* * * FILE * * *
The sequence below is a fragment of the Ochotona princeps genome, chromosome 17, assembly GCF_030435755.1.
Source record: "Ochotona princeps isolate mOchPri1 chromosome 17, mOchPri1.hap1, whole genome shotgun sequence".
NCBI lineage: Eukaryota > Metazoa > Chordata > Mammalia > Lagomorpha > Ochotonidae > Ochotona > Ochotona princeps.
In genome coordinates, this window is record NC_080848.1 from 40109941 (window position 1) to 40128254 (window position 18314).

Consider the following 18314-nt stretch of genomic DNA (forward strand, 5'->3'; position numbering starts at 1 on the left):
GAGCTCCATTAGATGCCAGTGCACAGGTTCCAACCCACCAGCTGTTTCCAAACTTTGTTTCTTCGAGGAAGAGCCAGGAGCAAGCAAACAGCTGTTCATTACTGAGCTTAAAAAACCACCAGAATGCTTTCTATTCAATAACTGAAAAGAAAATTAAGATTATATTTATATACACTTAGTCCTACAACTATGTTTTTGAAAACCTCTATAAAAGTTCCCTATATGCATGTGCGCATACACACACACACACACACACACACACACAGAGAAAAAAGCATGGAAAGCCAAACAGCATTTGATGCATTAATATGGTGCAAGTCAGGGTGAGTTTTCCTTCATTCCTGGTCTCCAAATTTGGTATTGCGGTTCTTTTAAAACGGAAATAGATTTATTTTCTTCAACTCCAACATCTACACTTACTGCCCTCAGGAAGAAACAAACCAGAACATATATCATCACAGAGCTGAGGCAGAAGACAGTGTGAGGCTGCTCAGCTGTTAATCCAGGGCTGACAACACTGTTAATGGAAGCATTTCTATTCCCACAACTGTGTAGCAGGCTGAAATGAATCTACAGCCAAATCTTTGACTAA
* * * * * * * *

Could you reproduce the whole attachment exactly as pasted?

The sequence below is a fragment of the Ochotona princeps genome, chromosome 17, assembly GCF_030435755.1.
Source record: "Ochotona princeps isolate mOchPri1 chromosome 17, mOchPri1.hap1, whole genome shotgun sequence".
NCBI lineage: Eukaryota > Metazoa > Chordata > Mammalia > Lagomorpha > Ochotonidae > Ochotona > Ochotona princeps.
In genome coordinates, this window is record NC_080848.1 from 40109941 (window position 1) to 40128254 (window position 18314).

Consider the following 18314-nt stretch of genomic DNA (forward strand, 5'->3'; position numbering starts at 1 on the left):
GAGCTCCATTAGATGCCAGTGCACAGGTTCCAACCCACCAGCTGTTTCCAAACTTTGTTTCTTCGAGGAAGAGCCAGGAGCAAGCAAACAGCTGTTCATTACTGAGCTTAAAAAACCACCAGAATGCTTTCTATTCAATAACTGAAAAGAAAATTAAGATTATATTTATATACACTTAGTCCTACAACTATGTTTTTGAAAACCTCTATAAAAGTTCCCTATATGCATGTGCGCATACACACACACACACACACACACACACACAGAGAAAAAAGCATGGAAAGCCAAACAGCATTTGATGCATTAATATGGTGCAAGTCAGGGTGAGTTTTCCTTCATTCCTGGTCTCCAAATTTGGTATTGCGGTTCTTTTAAAACGGAAATAGATTTATTTTCTTCAACTCCAACATCTACACTTACTGCCCTCAGGAAGAAACAAACCAGAACATATATCATCACAGAGCTGAGGCAGAAGACAGTGTGAGGCTGCTCAGCTGTTAATCCAGGGCTGACAACACTGTTAATGGAAGCATTTCTATTCCCACAACTGTGTAGCAGGCTGAAATGAATCTACAGCCAAATCTTTGACTAA